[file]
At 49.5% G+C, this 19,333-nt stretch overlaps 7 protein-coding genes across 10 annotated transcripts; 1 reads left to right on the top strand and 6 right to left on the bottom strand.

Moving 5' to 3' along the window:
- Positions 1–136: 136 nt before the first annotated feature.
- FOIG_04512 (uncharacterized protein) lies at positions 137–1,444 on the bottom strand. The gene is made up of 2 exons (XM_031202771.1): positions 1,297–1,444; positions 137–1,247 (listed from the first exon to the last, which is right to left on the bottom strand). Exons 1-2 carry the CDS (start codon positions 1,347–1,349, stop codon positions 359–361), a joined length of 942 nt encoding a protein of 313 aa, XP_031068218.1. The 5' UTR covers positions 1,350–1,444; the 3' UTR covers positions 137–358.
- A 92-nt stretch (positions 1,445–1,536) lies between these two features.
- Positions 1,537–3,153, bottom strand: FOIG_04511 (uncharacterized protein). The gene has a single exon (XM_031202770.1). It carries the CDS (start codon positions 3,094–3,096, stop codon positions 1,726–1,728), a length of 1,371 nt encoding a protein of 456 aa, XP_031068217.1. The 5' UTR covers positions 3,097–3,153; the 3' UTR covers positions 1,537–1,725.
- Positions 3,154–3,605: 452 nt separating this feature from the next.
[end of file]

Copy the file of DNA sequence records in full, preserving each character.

At 49.5% G+C, this 19,333-nt stretch overlaps 7 protein-coding genes across 10 annotated transcripts; 1 reads left to right on the top strand and 6 right to left on the bottom strand.

Moving 5' to 3' along the window:
- Positions 1–136: 136 nt before the first annotated feature.
- FOIG_04512 (uncharacterized protein) lies at positions 137–1,444 on the bottom strand. The gene is made up of 2 exons (XM_031202771.1): positions 1,297–1,444; positions 137–1,247 (listed from the first exon to the last, which is right to left on the bottom strand). Exons 1-2 carry the CDS (start codon positions 1,347–1,349, stop codon positions 359–361), a joined length of 942 nt encoding a protein of 313 aa, XP_031068218.1. The 5' UTR covers positions 1,350–1,444; the 3' UTR covers positions 137–358.
- A 92-nt stretch (positions 1,445–1,536) lies between these two features.
- Positions 1,537–3,153, bottom strand: FOIG_04511 (uncharacterized protein). The gene has a single exon (XM_031202770.1). It carries the CDS (start codon positions 3,094–3,096, stop codon positions 1,726–1,728), a length of 1,371 nt encoding a protein of 456 aa, XP_031068217.1. The 5' UTR covers positions 3,097–3,153; the 3' UTR covers positions 1,537–1,725.
- Positions 3,154–3,605: 452 nt separating this feature from the next.